What was the name of the movie again? “Badlands”? “Days of Heaven”? “The New World”? They equally suit the newest Terrence Malick movie. “The Tree of Life” is an unheard prayer, one we, or, no one hears: to a dead brother, from one voice; to a silent god, from another; hopeful, uplifted whispers by several others toward the grace of the universe and the most everyday of everyday events. Malick, in his fifth feature, atomizes his narrative. There are footfalls and footholds, but you’re on your own, with your sense of experience and memory and your own set of cultural references to apply to the pointillist-like approach to amassing shots and sequences as largely discrete fragments of narrative. Part of the running time uses special effects to recreate the birth of the universe, a sustained shebang of a Big Bang, but the largest chunk of memory is given over to family life in a small Texas town in the 1950s, where father Brad Pitt and mother Jessica Chastain raise three small boys.
In 138 minutes, scenes shot over the course of years—mostly a couple of years ago, but which he began almost four decades ago—have been woven together in different lengths for the past two years. Brad Pitt described its elasticity this way: “I’ve seen the film in its four-hour incarnation, then three-and-a-half, two-forty-five, back to three-thirty, and now at two-and-a-quarter. In essence, it’s the same.” But it’s not, that’s hardly possible with the vast amounts of footage Malick shoots. Three versions of “The New World” have been released, and each is substantially different from the others. And if you work with a camera that is autonomous and distracted, as Malick does, with promiscuous principal photography that works from inspiration and not text, and the meaning gets layered in selection, the decisive moment is then in the edit, or more correctly, the multiple edits in the edit bay, not in shooting. Plus, not only has Malick agonized for years, this is he and his family’s fall from the Edenic into the worldly, as captured in natural light by camera great Emmanuel Lubezki and Steadicam dance captain Jorg Widmer.
“Brother… Mother… It was they who led me to your door.” The temptation is not to think of Malick’s non-specific religious elements as evangelical, say, but as his own our-nature-against-nature arbor-realism, universal yearning toward the infinite while tethered to the finite. Those words spoken by the grown man Jack, played by Sean Penn, a letter home, to Home, to a home where a brother was lost, are murmorous like heartbeat that rises from pulse to the inner ear and lingers, chill thrum, languishing there, the moments, the eternities of moment before sleep. In the modern day, amid heightened spires, Jack’s crystal cathedrals are no cathedrals at all, footfalls are followed by heartshake, the rustle of plans, the sketching of grids, geometry grim in infernal, incessant glitter. (Crystal redemption comes later at a scene at Gulf’s edge in light and water of silver and blue.)
Superficially, yes, Malick’s gone native once more, following the breeze and tendril, but he interleaves the dandle and the caress, a lexicon of physical human gestures that repeat in other measure. A turn of a mother’s pale calf is also her unexplained dream of soaring into the air in the front yard, unobserved, but also a neighbor woman’s calf, but also how the human form turns, turns, back also moves to the light, to the light, and back, the source, the lamp, the limpid life of flicker or incandescence, modest against the star-spokes of late-day sun as it deliquesces into orange and pink pinpoint behind beloved mother’s head. There is myth and literary parallels and musicological encrustation, all manner of pathways in and through. “The Tree of Life” is not resistant to readings, it insists on them, obstinately.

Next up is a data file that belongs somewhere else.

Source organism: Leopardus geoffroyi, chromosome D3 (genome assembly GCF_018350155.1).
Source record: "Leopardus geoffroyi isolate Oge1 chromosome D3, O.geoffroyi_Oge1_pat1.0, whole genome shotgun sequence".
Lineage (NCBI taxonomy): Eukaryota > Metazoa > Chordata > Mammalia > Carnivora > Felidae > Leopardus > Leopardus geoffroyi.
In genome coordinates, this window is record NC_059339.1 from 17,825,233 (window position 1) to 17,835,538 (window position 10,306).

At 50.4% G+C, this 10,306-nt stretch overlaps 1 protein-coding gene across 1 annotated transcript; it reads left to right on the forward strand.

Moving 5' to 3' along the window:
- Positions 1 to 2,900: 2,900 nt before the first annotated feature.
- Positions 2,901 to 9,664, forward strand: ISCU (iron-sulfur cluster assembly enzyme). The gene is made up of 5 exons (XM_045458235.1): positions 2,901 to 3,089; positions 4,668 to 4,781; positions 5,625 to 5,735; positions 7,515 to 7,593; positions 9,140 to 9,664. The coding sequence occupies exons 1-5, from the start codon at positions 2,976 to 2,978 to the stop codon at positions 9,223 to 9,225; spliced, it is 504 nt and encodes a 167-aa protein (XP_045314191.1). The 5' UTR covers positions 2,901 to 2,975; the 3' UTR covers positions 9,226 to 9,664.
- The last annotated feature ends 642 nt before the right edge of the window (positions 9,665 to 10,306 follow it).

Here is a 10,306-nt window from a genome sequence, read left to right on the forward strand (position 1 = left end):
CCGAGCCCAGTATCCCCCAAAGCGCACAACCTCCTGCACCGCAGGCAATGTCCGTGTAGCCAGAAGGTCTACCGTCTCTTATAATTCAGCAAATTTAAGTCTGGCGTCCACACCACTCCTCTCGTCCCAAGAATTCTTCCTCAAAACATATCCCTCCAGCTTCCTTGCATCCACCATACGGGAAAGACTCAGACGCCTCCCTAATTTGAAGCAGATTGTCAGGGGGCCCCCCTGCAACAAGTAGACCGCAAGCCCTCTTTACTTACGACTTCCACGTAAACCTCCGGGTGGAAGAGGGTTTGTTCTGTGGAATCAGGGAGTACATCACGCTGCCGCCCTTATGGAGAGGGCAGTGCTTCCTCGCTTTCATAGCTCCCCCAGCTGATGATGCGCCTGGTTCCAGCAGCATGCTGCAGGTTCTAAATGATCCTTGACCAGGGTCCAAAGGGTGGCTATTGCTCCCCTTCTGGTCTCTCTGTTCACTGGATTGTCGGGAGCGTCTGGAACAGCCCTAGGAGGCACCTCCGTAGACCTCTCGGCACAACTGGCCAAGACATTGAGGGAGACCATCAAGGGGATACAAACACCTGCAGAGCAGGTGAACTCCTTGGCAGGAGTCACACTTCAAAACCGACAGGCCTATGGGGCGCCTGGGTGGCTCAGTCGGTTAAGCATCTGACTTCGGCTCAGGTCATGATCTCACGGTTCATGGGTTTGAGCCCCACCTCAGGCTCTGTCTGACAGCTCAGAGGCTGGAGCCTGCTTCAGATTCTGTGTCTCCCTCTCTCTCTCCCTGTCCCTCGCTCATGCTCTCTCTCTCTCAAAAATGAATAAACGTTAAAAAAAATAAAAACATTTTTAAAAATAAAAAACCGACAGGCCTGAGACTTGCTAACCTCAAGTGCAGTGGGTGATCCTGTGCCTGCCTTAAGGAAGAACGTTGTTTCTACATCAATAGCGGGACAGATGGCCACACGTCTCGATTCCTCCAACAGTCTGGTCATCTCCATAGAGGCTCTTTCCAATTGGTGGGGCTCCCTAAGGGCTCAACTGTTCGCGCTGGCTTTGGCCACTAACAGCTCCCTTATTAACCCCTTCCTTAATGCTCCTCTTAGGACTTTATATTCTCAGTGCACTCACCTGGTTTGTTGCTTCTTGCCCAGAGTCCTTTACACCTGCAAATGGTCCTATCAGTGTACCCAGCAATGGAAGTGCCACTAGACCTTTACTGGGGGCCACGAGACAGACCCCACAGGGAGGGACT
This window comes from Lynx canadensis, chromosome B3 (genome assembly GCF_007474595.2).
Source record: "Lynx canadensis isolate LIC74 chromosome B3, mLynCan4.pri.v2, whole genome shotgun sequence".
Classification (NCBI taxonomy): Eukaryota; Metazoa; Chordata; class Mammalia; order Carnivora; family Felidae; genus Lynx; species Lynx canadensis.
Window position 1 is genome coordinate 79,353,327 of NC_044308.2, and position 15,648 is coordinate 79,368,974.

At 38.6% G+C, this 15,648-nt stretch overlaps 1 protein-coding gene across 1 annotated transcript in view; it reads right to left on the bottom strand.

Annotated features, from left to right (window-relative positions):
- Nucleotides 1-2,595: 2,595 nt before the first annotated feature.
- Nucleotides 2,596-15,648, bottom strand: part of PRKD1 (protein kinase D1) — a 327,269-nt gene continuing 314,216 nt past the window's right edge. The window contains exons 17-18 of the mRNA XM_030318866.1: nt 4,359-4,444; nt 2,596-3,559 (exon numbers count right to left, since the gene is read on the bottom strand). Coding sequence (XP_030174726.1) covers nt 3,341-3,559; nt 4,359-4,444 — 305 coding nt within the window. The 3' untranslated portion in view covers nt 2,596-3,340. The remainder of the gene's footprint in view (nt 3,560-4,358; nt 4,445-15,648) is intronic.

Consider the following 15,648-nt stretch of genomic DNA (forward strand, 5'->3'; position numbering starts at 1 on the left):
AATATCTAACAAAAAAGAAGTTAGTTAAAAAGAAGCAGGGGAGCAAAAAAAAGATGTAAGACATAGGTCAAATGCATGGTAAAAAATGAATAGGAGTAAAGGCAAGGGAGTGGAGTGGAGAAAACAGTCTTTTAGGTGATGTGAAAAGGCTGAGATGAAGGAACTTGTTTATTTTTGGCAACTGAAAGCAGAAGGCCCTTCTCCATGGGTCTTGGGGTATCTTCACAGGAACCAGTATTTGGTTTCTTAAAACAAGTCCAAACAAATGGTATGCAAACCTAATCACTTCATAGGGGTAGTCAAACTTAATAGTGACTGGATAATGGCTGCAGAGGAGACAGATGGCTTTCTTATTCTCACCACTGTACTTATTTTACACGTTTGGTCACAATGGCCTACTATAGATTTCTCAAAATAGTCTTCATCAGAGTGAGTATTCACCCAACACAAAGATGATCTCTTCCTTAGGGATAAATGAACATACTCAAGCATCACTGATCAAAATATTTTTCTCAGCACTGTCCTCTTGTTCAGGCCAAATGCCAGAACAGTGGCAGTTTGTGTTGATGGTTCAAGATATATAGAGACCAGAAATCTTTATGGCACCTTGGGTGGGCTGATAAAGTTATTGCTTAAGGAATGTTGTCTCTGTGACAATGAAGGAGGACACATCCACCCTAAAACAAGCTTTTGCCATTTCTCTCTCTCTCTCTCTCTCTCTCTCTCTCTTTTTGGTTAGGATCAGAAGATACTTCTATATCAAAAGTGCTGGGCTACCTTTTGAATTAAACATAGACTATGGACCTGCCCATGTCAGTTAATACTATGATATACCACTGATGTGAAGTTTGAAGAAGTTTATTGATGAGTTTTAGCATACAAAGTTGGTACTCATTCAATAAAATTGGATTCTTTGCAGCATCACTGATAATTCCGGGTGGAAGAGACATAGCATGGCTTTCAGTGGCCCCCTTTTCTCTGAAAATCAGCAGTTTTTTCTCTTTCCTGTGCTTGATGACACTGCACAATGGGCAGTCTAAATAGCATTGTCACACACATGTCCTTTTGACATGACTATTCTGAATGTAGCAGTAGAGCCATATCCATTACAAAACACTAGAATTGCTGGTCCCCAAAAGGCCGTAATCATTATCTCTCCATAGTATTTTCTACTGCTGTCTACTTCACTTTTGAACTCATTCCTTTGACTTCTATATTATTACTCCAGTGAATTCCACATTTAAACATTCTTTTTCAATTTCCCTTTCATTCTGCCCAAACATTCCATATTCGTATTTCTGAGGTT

I’ve seen “The Tree Of Life” twice and both experiences were different “films,” and seeing it again, its narrative would piece differently, from repetitions, juxtapositions and, largely, inferences. Images eddy, burst, in dream-like succession. But as in one of Woody Allen’s most lasting standup routines, someone else’s life is flashing before your eyes. The memory of another, which assembles differently in each viewing. You bring yourself to its fleetingness or there is nothing. Memory compacted to diamond weight. Universes, supernovas, the first cells that meld, memory: when mother’s sundress twirled, when calf and arch were proud, not lewd, flash, whispering in instinctive dance. What does the repeated waterfall plunge “mean,” or the span of a bridge asserting a pathway: journey. It is the journey; a story begun at light, ending at light. A flicker, a fold, a voice that only just warms the dark, a yearning, not a burning.
Weirdly, my favorite review I’ve read, comes, unintended, in the form of the last half of West Texas-reared Christian Wiman’s “From a Window,” published in “Every Riven Thing” in 2010, a slim book of poetry steeped in landscape, fearful of death, fearsome with life, a devotional of limber asperity: “Of course that old tree stood/exactly as it had and would (but why should it seem fuller now?)/ and though a man’s mind might endow even a tree with some excess/of life to which a man seems witness, that life is not the life of men./And that is where the joy came in.” That joy: living in the world, carried by its uncertain yet insurgent raptures. This New World. More than any crazy-ambitious film in memory, we bring poetry to the tumult and whimsy and intermittent grace of “The Tree of Life,” we complete it, or it is nothing.
“The Tree Of Life” opens Friday at Landmark Century.